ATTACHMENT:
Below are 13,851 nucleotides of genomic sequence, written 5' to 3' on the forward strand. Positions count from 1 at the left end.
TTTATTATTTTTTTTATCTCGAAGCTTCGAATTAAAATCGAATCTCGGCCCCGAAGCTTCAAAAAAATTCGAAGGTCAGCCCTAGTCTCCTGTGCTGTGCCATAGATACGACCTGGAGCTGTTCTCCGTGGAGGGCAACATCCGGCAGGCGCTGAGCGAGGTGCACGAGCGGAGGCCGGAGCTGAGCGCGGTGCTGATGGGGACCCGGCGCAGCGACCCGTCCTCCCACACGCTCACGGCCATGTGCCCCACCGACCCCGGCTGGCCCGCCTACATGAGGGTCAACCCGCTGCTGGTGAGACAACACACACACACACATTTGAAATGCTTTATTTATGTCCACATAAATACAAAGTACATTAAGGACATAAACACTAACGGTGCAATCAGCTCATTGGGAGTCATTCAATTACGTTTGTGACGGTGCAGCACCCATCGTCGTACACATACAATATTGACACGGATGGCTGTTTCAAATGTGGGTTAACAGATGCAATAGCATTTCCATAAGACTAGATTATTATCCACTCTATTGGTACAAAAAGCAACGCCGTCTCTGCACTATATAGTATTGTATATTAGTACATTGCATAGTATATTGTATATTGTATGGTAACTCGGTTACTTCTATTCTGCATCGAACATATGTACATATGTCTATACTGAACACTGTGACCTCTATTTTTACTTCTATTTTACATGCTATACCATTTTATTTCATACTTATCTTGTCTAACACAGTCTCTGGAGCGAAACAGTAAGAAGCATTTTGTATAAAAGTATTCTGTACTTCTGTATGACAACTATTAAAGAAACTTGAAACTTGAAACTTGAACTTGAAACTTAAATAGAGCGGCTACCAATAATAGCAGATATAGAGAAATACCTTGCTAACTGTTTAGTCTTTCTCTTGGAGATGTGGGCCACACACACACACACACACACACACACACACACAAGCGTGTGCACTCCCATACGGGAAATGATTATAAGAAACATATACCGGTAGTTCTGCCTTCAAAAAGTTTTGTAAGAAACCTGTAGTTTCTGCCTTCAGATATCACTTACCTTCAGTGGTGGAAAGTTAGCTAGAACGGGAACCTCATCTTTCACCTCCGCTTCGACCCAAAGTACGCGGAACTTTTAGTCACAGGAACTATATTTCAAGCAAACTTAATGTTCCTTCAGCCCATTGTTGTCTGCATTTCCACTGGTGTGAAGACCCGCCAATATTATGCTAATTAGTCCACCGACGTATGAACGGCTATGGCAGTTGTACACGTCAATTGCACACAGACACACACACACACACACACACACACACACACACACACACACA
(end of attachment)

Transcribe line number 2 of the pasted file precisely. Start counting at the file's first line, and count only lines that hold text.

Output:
TTTATTATTTTTTTTATCTCGAAGCTTCGAATTAAAATCGAATCTCGGCCCCGAAGCTTCAAAAAAATTCGAAGGTCAGCCCTAGTCTCCTGTGCTGTGCCATAGATACGACCTGGAGCTGTTCTCCGTGGAGGGCAACATCCGGCAGGCGCTGAGCGAGGTGCACGAGCGGAGGCCGGAGCTGAGCGCGGTGCTGATGGGGACCCGGCGCAGCGACCCGTCCTCCCACACGCTCACGGCCATGTGCCCCACCGACCCCGGCTGGCCCGCCTACATGAGGGTCAACCCGCTGCTGGTGAGACAACACACACACACACATTTGAAATGCTTTATTTATGTCCACATAAATACAAAGTACATTAAGGACATAAACACTAACGGTGCAATCAGCTCATTGGGAGTCATTCAATTACGTTTGTGACGGTGCAGCACCCATCGTCGTACACATACAATATTGACACGGATGGCTGTTTCAAATGTGGGTTAACAGATGCAATAGCATTTCCATAAGACTAGATTATTATCCACTCTATTGGTACAAAAAGCAACGCCGTCTCTGCACTATATAGTATTGTATATTAGTACATTGCATAGTATATTGTATATTGTATGGTAACTCGGTTACTTCTATTCTGCATCGAACATATGTACATATGTCTATACTGAACACTGTGACCTCTATTTTTACTTCTATTTTACATGCTATACCATTTTATTTCATACTTATCTTGTCTAACACAGTCTCTGGAGCGAAACAGTAAGAAGCATTTTGTATAAAAGTATTCTGTACTTCTGTATGACAACTATTAAAGAAACTTGAAACTTGAAACTTGAACTTGAAACTTAAATAGAGCGGCTACCAATAATAGCAGATATAGAGAAATACCTTGCTAACTGTTTAGTCTTTCTCTTGGAGATGTGGGCCACACACACACACACACACACACACACACACACAAGCGTGTGCACTCCCATACGGGAAATGATTATAAGAAACATATACCGGTAGTTCTGCCTTCAAAAAGTTTTGTAAGAAACCTGTAGTTTCTGCCTTCAGATATCACTTACCTTCAGTGGTGGAAAGTTAGCTAGAACGGGAACCTCATCTTTCACCTCCGCTTCGACCCAAAGTACGCGGAACTTTTAGTCACAGGAACTATATTTCAAGCAAACTTAATGTTCCTTCAGCCCATTGTTGTCTGCATTTCCACTGGTGTGAAGACCCGCCAATATTATGCTAATTAGTCCACCGACGTATGAACGGCTATGGCAGTTGTACACGTCAATTGCACACAGACACACACACACACACACACACACACACACACACACACACACA